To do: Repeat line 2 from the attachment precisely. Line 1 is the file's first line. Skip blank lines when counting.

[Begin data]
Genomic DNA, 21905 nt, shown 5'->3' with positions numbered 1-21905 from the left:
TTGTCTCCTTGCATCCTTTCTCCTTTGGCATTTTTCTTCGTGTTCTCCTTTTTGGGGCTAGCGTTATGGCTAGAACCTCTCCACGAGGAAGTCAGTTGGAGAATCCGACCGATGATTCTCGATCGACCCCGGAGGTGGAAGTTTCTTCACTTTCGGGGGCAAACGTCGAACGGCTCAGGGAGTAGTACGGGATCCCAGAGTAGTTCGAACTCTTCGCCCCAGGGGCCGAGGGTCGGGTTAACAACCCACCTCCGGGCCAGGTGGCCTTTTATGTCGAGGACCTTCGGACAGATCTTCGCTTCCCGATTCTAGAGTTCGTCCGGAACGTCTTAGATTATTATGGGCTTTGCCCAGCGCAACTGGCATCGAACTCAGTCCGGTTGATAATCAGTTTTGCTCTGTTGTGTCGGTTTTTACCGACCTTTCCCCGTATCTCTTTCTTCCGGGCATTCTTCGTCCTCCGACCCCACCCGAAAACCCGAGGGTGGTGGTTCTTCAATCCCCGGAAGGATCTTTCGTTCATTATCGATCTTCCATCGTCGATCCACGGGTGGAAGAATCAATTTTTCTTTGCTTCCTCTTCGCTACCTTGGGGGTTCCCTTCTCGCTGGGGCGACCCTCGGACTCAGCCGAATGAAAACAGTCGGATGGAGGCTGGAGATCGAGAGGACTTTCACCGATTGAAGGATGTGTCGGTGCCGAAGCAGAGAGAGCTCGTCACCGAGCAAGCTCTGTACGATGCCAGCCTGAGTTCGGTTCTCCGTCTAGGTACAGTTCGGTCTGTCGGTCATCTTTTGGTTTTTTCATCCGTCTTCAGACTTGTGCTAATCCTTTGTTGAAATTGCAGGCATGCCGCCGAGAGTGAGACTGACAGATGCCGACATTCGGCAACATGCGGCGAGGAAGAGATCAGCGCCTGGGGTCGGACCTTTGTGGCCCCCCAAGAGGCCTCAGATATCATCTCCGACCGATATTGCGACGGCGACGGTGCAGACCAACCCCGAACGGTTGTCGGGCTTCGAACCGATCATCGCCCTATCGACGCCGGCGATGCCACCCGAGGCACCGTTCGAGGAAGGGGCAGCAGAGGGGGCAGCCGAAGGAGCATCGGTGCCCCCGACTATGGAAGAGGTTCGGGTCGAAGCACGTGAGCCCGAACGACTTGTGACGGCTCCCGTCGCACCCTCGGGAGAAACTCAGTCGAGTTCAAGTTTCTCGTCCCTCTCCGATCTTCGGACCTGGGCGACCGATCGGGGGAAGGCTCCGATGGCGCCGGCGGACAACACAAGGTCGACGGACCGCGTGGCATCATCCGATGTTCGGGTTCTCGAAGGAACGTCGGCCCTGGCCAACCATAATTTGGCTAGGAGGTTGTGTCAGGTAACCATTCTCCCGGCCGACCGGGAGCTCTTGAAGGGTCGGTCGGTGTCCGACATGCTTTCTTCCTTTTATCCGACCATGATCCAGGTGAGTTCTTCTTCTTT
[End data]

TTGTCTCCTTGCATCCTTTCTCCTTTGGCATTTTTCTTCGTGTTCTCCTTTTTGGGGCTAGCGTTATGGCTAGAACCTCTCCACGAGGAAGTCAGTTGGAGAATCCGACCGATGATTCTCGATCGACCCCGGAGGTGGAAGTTTCTTCACTTTCGGGGGCAAACGTCGAACGGCTCAGGGAGTAGTACGGGATCCCAGAGTAGTTCGAACTCTTCGCCCCAGGGGCCGAGGGTCGGGTTAACAACCCACCTCCGGGCCAGGTGGCCTTTTATGTCGAGGACCTTCGGACAGATCTTCGCTTCCCGATTCTAGAGTTCGTCCGGAACGTCTTAGATTATTATGGGCTTTGCCCAGCGCAACTGGCATCGAACTCAGTCCGGTTGATAATCAGTTTTGCTCTGTTGTGTCGGTTTTTACCGACCTTTCCCCGTATCTCTTTCTTCCGGGCATTCTTCGTCCTCCGACCCCACCCGAAAACCCGAGGGTGGTGGTTCTTCAATCCCCGGAAGGATCTTTCGTTCATTATCGATCTTCCATCGTCGATCCACGGGTGGAAGAATCAATTTTTCTTTGCTTCCTCTTCGCTACCTTGGGGGTTCCCTTCTCGCTGGGGCGACCCTCGGACTCAGCCGAATGAAAACAGTCGGATGGAGGCTGGAGATCGAGAGGACTTTCACCGATTGAAGGATGTGTCGGTGCCGAAGCAGAGAGAGCTCGTCACCGAGCAAGCTCTGTACGATGCCAGCCTGAGTTCGGTTCTCCGTCTAGGTACAGTTCGGTCTGTCGGTCATCTTTTGGTTTTTTCATCCGTCTTCAGACTTGTGCTAATCCTTTGTTGAAATTGCAGGCATGCCGCCGAGAGTGAGACTGACAGATGCCGACATTCGGCAACATGCGGCGAGGAAGAGATCAGCGCCTGGGGTCGGACCTTTGTGGCCCCCCAAGAGGCCTCAGATATCATCTCCGACCGATATTGCGACGGCGACGGTGCAGACCAACCCCGAACGGTTGTCGGGCTTCGAACCGATCATCGCCCTATCGACGCCGGCGATGCCACCCGAGGCACCGTTCGAGGAAGGGGCAGCAGAGGGGGCAGCCGAAGGAGCATCGGTGCCCCCGACTATGGAAGAGGTTCGGGTCGAAGCACGTGAGCCCGAACGACTTGTGACGGCTCCCGTCGCACCCTCGGGAGAAACTCAGTCGAGTTCAAGTTTCTCGTCCCTCTCCGATCTTCGGACCTGGGCGACCGATCGGGGGAAGGCTCCGATGGCGCCGGCGGACAACACAAGGTCGACGGACCGCGTGGCATCATCCGATGTTCGGGTTCTCGAAGGAACGTCGGCCCTGGCCAACCATAATTTGGCTAGGAGGTTGTGTCAGGTAACCATTCTCCCGGCCGACCGGGAGCTCTTGAAGGGTCGGTCGGTGTCCGACATGCTTTCTTCCTTTTATCCGACCATGATCCAGGTGAGTTCTTCTTCTTT